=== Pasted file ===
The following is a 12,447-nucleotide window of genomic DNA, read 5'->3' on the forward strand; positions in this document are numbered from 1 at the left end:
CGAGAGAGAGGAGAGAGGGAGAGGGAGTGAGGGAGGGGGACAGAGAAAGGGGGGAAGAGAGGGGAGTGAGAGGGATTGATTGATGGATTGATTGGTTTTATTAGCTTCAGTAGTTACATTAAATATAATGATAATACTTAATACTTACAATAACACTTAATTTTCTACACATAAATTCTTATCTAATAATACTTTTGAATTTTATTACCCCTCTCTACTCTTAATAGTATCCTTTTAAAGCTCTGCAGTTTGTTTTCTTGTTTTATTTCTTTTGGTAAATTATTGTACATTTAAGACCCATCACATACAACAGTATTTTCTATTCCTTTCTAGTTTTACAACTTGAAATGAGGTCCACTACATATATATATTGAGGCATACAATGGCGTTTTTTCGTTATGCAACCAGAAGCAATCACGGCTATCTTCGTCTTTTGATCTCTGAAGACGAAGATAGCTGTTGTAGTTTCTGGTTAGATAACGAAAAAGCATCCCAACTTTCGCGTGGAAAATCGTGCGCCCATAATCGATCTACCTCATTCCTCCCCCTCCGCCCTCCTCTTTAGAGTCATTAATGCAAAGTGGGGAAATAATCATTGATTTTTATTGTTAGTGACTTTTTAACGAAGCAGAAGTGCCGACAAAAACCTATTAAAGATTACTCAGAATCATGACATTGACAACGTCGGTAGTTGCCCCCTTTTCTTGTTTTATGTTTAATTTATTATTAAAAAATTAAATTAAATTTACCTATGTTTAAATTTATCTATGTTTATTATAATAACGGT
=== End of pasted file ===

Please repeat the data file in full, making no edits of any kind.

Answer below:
The following is a 12,447-nucleotide window of genomic DNA, read 5'->3' on the forward strand; positions in this document are numbered from 1 at the left end:
CGAGAGAGAGGAGAGAGGGAGAGGGAGTGAGGGAGGGGGACAGAGAAAGGGGGGAAGAGAGGGGAGTGAGAGGGATTGATTGATGGATTGATTGGTTTTATTAGCTTCAGTAGTTACATTAAATATAATGATAATACTTAATACTTACAATAACACTTAATTTTCTACACATAAATTCTTATCTAATAATACTTTTGAATTTTATTACCCCTCTCTACTCTTAATAGTATCCTTTTAAAGCTCTGCAGTTTGTTTTCTTGTTTTATTTCTTTTGGTAAATTATTGTACATTTAAGACCCATCACATACAACAGTATTTTCTATTCCTTTCTAGTTTTACAACTTGAAATGAGGTCCACTACATATATATATTGAGGCATACAATGGCGTTTTTTCGTTATGCAACCAGAAGCAATCACGGCTATCTTCGTCTTTTGATCTCTGAAGACGAAGATAGCTGTTGTAGTTTCTGGTTAGATAACGAAAAAGCATCCCAACTTTCGCGTGGAAAATCGTGCGCCCATAATCGATCTACCTCATTCCTCCCCCTCCGCCCTCCTCTTTAGAGTCATTAATGCAAAGTGGGGAAATAATCATTGATTTTTATTGTTAGTGACTTTTTAACGAAGCAGAAGTGCCGACAAAAACCTATTAAAGATTACTCAGAATCATGACATTGACAACGTCGGTAGTTGCCCCCTTTTCTTGTTTTATGTTTAATTTATTATTAAAAAATTAAATTAAATTTACCTATGTTTAAATTTATCTATGTTTATTATAATAACGGT